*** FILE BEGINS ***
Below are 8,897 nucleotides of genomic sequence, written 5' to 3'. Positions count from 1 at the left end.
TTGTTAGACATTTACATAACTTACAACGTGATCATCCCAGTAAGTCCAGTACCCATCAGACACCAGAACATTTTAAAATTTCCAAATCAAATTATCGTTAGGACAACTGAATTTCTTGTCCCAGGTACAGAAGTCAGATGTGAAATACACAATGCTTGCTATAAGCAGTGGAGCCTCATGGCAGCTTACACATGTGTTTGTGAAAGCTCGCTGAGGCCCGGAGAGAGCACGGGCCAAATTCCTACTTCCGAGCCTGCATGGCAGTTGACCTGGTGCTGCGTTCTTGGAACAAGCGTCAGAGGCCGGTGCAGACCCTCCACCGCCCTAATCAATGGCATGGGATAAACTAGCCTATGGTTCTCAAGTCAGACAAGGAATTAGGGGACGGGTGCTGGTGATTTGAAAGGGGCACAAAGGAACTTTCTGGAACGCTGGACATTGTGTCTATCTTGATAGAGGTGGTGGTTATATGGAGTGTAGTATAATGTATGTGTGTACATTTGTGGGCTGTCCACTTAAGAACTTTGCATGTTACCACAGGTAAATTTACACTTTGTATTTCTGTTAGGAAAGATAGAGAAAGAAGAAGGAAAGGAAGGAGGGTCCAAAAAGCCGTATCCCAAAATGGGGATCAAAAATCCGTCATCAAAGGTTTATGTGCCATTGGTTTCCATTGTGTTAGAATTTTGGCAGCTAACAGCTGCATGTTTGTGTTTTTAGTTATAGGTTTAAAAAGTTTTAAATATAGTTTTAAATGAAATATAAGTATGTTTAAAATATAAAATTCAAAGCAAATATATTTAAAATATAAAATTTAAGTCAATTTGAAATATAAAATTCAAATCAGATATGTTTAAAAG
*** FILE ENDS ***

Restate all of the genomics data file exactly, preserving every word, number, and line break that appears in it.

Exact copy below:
Below are 8,897 nucleotides of genomic sequence, written 5' to 3'. Positions count from 1 at the left end.
TTGTTAGACATTTACATAACTTACAACGTGATCATCCCAGTAAGTCCAGTACCCATCAGACACCAGAACATTTTAAAATTTCCAAATCAAATTATCGTTAGGACAACTGAATTTCTTGTCCCAGGTACAGAAGTCAGATGTGAAATACACAATGCTTGCTATAAGCAGTGGAGCCTCATGGCAGCTTACACATGTGTTTGTGAAAGCTCGCTGAGGCCCGGAGAGAGCACGGGCCAAATTCCTACTTCCGAGCCTGCATGGCAGTTGACCTGGTGCTGCGTTCTTGGAACAAGCGTCAGAGGCCGGTGCAGACCCTCCACCGCCCTAATCAATGGCATGGGATAAACTAGCCTATGGTTCTCAAGTCAGACAAGGAATTAGGGGACGGGTGCTGGTGATTTGAAAGGGGCACAAAGGAACTTTCTGGAACGCTGGACATTGTGTCTATCTTGATAGAGGTGGTGGTTATATGGAGTGTAGTATAATGTATGTGTGTACATTTGTGGGCTGTCCACTTAAGAACTTTGCATGTTACCACAGGTAAATTTACACTTTGTATTTCTGTTAGGAAAGATAGAGAAAGAAGAAGGAAAGGAAGGAGGGTCCAAAAAGCCGTATCCCAAAATGGGGATCAAAAATCCGTCATCAAAGGTTTATGTGCCATTGGTTTCCATTGTGTTAGAATTTTGGCAGCTAACAGCTGCATGTTTGTGTTTTTAGTTATAGGTTTAAAAAGTTTTAAATATAGTTTTAAATGAAATATAAGTATGTTTAAAATATAAAATTCAAAGCAAATATATTTAAAATATAAAATTTAAGTCAATTTGAAATATAAAATTCAAATCAGATATGTTTAAAAG